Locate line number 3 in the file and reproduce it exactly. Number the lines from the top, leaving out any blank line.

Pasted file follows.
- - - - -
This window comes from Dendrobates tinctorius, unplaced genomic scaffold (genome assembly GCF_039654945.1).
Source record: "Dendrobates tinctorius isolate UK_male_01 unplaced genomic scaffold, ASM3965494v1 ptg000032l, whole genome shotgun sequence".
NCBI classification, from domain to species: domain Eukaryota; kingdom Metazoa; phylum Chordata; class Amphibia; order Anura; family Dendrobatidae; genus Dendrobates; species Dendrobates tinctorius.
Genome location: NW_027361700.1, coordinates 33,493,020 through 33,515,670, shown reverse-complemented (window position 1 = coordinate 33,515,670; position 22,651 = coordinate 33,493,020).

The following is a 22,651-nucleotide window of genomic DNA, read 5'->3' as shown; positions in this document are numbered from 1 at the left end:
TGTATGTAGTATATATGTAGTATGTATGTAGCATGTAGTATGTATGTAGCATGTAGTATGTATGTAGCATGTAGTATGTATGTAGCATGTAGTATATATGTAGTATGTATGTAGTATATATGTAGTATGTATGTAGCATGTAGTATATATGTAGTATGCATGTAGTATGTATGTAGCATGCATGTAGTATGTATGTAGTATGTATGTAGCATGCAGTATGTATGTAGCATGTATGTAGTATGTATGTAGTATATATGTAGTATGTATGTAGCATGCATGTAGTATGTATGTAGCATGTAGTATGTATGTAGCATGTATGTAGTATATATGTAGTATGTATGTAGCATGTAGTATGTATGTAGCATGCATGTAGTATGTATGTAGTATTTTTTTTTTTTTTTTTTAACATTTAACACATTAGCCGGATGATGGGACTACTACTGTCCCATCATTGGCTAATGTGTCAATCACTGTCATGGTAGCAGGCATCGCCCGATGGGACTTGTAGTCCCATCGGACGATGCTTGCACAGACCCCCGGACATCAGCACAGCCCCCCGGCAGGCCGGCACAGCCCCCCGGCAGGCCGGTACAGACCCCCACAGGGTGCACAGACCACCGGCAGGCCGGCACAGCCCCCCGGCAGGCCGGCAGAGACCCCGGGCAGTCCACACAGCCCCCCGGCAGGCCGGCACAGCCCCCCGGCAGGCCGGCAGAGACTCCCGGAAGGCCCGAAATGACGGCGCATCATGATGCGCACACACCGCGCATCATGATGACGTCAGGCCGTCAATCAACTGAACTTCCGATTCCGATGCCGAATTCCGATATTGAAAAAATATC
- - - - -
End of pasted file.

NCBI classification, from domain to species: domain Eukaryota; kingdom Metazoa; phylum Chordata; class Amphibia; order Anura; family Dendrobatidae; genus Dendrobates; species Dendrobates tinctorius.